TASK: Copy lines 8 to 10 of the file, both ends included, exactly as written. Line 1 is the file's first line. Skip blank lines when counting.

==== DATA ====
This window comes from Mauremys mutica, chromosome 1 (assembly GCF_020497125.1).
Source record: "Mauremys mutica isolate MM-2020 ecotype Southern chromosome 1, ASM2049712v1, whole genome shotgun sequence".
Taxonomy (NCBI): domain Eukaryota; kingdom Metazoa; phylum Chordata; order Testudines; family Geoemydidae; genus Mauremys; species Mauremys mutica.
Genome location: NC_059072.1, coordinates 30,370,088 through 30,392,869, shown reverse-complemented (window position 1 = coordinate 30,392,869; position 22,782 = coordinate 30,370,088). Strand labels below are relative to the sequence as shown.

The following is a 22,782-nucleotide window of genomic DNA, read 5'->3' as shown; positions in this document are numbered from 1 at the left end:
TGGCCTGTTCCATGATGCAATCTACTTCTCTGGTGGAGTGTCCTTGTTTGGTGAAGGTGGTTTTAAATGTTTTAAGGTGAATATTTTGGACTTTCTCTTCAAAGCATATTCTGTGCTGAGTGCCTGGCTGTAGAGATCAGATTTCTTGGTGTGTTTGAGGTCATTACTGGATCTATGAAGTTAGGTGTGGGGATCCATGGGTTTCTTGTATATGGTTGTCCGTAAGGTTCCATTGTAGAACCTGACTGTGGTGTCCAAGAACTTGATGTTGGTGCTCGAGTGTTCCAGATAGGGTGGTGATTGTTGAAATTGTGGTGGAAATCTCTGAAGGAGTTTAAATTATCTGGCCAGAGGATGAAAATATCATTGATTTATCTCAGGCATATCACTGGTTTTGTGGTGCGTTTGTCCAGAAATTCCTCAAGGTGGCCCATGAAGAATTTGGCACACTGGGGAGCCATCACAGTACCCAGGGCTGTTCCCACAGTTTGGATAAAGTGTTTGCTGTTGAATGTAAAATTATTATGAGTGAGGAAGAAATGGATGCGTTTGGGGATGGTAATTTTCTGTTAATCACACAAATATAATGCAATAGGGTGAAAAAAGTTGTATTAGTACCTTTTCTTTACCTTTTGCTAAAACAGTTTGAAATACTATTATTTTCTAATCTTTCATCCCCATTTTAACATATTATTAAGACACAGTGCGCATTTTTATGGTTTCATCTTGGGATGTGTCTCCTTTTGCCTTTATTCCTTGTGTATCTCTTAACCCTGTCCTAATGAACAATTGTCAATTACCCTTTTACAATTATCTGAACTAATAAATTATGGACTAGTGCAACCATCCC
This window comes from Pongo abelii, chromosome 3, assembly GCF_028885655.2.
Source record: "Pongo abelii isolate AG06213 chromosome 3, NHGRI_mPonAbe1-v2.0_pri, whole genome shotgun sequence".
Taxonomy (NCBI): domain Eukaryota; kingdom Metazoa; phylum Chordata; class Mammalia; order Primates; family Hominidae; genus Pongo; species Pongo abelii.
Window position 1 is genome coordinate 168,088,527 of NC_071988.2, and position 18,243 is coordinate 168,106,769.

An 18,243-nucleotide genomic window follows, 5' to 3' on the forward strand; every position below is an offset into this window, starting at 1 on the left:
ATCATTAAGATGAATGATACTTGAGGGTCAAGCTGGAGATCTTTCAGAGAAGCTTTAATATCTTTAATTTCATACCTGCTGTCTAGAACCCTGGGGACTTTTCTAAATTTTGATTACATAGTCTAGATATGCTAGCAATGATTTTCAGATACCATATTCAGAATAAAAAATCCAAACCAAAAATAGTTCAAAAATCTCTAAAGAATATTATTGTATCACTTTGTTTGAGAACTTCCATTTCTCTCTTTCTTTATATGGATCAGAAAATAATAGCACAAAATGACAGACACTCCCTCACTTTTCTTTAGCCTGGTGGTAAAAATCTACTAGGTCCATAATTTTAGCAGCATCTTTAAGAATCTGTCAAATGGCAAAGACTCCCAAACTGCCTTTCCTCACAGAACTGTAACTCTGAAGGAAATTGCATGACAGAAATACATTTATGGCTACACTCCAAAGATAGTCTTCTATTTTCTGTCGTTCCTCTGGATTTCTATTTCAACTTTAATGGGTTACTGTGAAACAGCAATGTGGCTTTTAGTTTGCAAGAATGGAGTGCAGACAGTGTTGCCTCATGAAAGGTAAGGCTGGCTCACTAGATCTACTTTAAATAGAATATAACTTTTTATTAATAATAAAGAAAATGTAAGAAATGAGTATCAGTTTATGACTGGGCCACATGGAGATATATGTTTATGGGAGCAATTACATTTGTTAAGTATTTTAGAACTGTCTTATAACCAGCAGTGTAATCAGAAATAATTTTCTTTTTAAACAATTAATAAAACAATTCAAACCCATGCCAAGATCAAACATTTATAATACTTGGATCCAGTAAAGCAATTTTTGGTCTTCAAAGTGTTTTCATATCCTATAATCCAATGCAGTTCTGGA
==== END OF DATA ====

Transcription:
Source record: "Pongo abelii isolate AG06213 chromosome 3, NHGRI_mPonAbe1-v2.0_pri, whole genome shotgun sequence".
Taxonomy (NCBI): domain Eukaryota; kingdom Metazoa; phylum Chordata; class Mammalia; order Primates; family Hominidae; genus Pongo; species Pongo abelii.
Window position 1 is genome coordinate 168,088,527 of NC_071988.2, and position 18,243 is coordinate 168,106,769.